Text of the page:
You minimize mildew problems primarily by minimizing the amount of grout you have. I like to use 6X8 tiles because they're the largest tile that you can comfortably hold in one hand, while you back butter it with thin set with the other hand. By using 6X8 tiles in the landscape orientation instead of the more usual portrait orientation, not only do you get a custom look to your tiling, but you also reduce the length of grout line you have to seal to 1/3 of what it would be if you'd use 4 1/4 by 4 1/4 inch tiles. So, when the time comes to re-seal the grout, the job takes two days instead of a week.
You should also be aware that no all grout sealers are equal. Most places will peddle silicone based grout sealers. The problem is that when you want to reseal your grout, nothing will stick to a silicone based grout sealer, not even more silicone based grout sealer. So if you use a silicone based grout sealer, you're limiting the life span of your tiling because you can't effectively re-seal the grout lines to add more protection without stripping off the old silicone based grout sealer first, and that's a lot of work. ACRYLIC grout sealers don't have that problem, and I've been using nothing but acrylic film forming grout sealers on all the bathroom tiling in my building since 1986. In fact, I'm going to be resealing a bathroom in an empty suite tomorrow. The last time that bathroom grout was sealed according to my records was 1998, or about 15 years ago.
The above paragraph applies to "film forming" grout sealers which simply form a clear plastic film over the grout. Penetrating sealers supposedly last longer, but my experience with them is that I got conflicting indictions as to whether the penetrating sealer was being absorbed properly when I tried to apply it, so I lost confidence in them. When it comes to having mildew growing rampant all over my bathroom tiling, I much prefer a simpler technology that I fully understand than a newer technology that I don't. That way, if there's a problem, I can solve it myself.
Mildew growth on your bathroom painted walls and ceilings is NOT usually a water problem. It's a paint problem. If you use a paint made specifically for use in bathrooms, it will have a powdered mildewcide added to it which gradually leeches out of the paint film fast enough to kill any mildew spores that land on the paint but slow enough to keep the paint mildew-free for a long time. Zinssers guarantees their PermaWhite Bathroom paint will keep your painted bathroom walls free of mildew for 5 years, but if it only lasts that long, you got a defective can of paint, or you shot yourself in the foot by putting on only a single coat. If I've taken the trouble to mask off my tiling, my door frame, my toilet paper dispenser and my light fixture, then I'm gonna put 3 or 4 coats of bathroom paint on to ensure I have a HUGE reservoir of mildewcide on that wall which will gradually leech out, giving me 15 to 20 years of mildew free; not just 5. After all, once all the masking tape is on, how much work is it to put on another coat or three if you do all your corners with a 3 inch roller and the walls and ceilings in that tiny room with a 10 inch roller. Hint: Getting the bathroom ready for the first coat takes a full day of removing towel rods and taping off what you can't remove from the walls and ceilings. Putting on the 1st, 2nd, 3rd and 4th coats and removing all that masking tape can be done the following day.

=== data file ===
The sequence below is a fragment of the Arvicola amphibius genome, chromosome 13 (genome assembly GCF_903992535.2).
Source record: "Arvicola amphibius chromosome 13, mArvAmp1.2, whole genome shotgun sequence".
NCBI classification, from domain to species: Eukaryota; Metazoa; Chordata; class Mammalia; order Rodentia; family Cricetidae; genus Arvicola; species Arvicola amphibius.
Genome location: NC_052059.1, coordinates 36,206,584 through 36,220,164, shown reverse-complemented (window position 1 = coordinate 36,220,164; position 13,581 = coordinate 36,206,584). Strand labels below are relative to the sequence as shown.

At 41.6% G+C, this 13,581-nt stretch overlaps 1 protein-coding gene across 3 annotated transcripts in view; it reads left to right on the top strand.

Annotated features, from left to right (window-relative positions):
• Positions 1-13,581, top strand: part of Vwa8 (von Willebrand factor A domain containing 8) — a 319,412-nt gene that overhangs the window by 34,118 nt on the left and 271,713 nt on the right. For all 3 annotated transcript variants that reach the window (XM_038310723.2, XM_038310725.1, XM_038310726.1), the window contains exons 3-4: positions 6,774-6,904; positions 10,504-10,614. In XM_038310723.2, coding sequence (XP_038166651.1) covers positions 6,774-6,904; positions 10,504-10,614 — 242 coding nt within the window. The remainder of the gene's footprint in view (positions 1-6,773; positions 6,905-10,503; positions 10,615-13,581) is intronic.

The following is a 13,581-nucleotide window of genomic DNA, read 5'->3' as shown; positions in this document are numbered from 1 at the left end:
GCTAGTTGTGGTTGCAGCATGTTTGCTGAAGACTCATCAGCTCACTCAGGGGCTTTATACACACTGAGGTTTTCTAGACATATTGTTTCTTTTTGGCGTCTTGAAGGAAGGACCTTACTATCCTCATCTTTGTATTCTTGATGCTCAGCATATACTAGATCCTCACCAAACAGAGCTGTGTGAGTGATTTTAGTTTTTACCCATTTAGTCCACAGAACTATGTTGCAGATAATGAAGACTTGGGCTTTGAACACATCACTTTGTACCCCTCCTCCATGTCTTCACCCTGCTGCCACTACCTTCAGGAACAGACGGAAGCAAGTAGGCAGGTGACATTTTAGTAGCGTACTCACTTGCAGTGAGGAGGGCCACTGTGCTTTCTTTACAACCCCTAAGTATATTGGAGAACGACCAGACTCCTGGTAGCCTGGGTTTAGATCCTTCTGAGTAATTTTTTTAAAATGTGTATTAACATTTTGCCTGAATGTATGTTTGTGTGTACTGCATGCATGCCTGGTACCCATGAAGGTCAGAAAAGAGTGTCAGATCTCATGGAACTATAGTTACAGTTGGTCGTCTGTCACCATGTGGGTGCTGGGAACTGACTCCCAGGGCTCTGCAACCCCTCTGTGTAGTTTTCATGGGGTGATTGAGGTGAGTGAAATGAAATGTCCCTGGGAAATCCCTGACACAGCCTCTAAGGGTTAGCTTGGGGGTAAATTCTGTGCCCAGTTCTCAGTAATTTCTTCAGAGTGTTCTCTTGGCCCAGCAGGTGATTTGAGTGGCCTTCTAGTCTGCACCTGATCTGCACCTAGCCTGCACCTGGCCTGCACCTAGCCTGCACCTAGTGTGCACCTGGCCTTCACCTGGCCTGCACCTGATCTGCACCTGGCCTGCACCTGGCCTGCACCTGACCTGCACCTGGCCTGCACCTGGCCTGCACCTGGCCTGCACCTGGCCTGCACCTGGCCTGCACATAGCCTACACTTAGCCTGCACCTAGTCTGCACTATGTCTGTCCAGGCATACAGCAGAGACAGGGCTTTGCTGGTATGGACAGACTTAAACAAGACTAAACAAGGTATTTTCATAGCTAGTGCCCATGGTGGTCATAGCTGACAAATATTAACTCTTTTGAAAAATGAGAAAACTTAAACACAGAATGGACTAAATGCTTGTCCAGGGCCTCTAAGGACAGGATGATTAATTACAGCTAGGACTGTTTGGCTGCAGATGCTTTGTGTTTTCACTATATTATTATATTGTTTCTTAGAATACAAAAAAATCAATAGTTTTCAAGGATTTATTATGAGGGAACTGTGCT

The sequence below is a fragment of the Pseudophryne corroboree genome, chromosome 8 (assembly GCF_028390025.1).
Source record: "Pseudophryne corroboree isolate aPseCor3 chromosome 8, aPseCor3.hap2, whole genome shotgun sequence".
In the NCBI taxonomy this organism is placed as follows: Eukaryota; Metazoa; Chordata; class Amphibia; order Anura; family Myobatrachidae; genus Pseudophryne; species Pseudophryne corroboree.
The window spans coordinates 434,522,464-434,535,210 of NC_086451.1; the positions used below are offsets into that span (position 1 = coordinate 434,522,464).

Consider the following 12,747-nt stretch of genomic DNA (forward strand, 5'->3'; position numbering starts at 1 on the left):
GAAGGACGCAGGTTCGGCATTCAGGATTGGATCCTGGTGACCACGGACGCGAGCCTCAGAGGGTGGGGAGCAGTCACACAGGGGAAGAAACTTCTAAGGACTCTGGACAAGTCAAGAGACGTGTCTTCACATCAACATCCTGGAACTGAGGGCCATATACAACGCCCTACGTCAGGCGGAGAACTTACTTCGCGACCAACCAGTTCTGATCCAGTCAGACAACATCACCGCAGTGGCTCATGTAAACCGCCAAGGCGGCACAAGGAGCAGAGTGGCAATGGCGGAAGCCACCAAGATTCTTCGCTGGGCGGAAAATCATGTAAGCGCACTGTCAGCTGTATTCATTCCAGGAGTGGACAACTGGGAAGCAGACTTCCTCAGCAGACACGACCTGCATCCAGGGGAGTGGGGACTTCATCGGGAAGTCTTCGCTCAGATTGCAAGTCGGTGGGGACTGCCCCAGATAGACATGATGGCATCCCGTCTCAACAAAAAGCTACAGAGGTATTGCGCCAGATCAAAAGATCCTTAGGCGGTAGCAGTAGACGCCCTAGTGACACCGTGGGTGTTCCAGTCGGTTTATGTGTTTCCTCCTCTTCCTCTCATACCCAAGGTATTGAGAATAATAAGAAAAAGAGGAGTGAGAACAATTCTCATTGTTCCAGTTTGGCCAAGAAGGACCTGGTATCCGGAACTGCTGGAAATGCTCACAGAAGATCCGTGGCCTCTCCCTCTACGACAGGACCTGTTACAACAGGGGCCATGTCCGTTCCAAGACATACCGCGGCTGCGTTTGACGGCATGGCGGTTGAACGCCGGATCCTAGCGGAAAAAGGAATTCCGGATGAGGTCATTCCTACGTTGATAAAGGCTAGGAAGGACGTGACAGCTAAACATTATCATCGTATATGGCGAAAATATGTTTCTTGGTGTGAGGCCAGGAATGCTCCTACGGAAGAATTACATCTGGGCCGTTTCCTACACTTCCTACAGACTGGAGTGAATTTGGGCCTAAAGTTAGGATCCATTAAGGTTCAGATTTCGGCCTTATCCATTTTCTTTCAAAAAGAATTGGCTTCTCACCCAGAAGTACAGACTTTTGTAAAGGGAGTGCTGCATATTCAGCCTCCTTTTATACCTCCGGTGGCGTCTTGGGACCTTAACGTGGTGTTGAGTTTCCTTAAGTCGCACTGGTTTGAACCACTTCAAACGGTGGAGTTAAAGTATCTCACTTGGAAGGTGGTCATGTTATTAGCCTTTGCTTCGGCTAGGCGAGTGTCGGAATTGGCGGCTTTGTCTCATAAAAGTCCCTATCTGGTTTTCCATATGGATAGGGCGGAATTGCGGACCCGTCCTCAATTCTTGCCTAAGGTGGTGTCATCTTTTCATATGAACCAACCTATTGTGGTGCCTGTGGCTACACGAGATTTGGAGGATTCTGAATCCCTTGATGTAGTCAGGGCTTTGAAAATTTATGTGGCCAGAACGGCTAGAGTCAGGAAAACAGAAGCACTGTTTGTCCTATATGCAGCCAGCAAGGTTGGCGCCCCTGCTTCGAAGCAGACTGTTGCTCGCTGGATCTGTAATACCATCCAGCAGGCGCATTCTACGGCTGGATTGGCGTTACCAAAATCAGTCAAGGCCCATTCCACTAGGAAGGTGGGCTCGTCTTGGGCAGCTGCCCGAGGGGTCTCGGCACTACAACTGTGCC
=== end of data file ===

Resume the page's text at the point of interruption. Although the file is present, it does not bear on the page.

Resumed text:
"Man made marble" is called "Corian" if it's made by DuPont, and other trade names depending on who made the stuff. It's actually a thick slab of Plexiglas to which natural clays have been added during manufacture to give it a "marbled" appearance. So, man made marble is really just adulterated Plexiglas. Never use nail polish remover at a Corian bathroom counter top. That's because nail polish remover is acetone, and Plexiglas is polymethyl methacrylate. Acetone dissolves polymethyl methacrylate. The good thing is that polymethyl methacrylate is a soft enough plastic that you can polish damage out of it much more easily than you could with a granite counter top.
--
nestork


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clipped

I've never used "bathroom" paint, only alkyd semi for baths/kitchens/doors/trim. We had a very mildewy shower stall until we put a timer on the exhaust fan. Previously, it operated on/off, and if we left it on, we would forget to go back to turn it off. At the same time, we had some pin-hole defects in the 35 y/o grout (neighbors in our condo, all with same tile jobs, had major wall damage due to deteriorated grout) so I regrouted the 1x2" grout. Don't remember what sealer I used. Made a point to leave the shower curtain open on both ends, and spread out loosely, which allows better ventilation.
I'm not arguing with your method, but my logic tells me that mildew is far less likely to grow on a smooth, dry surface. Alkyd is pretty impermeable, so a bleach wash/rinse prior to painting is good insurance to not paint OVER mildew.....it is the universal method of painting exteriors in Florida where mildew grows in about 5 min. without direct sunlight.
Four coats? If two don't do the job, two more won't help at all.

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On Tue, 3 Sep 2013 10:22:46 +0200, nestork

I've had none in two decades. It's a ventilation or insulation problem. If those two are done correctly, no mildew. There is no fan in the main part of the bathroom in my other house and I never use it in this one. No mildew.

No, you minimize it by making sure the walls/ceiling don't stay wet. High gloss surfaces help (tile is about as mildew resistant as it gets - unfortunately, grout isn't so good).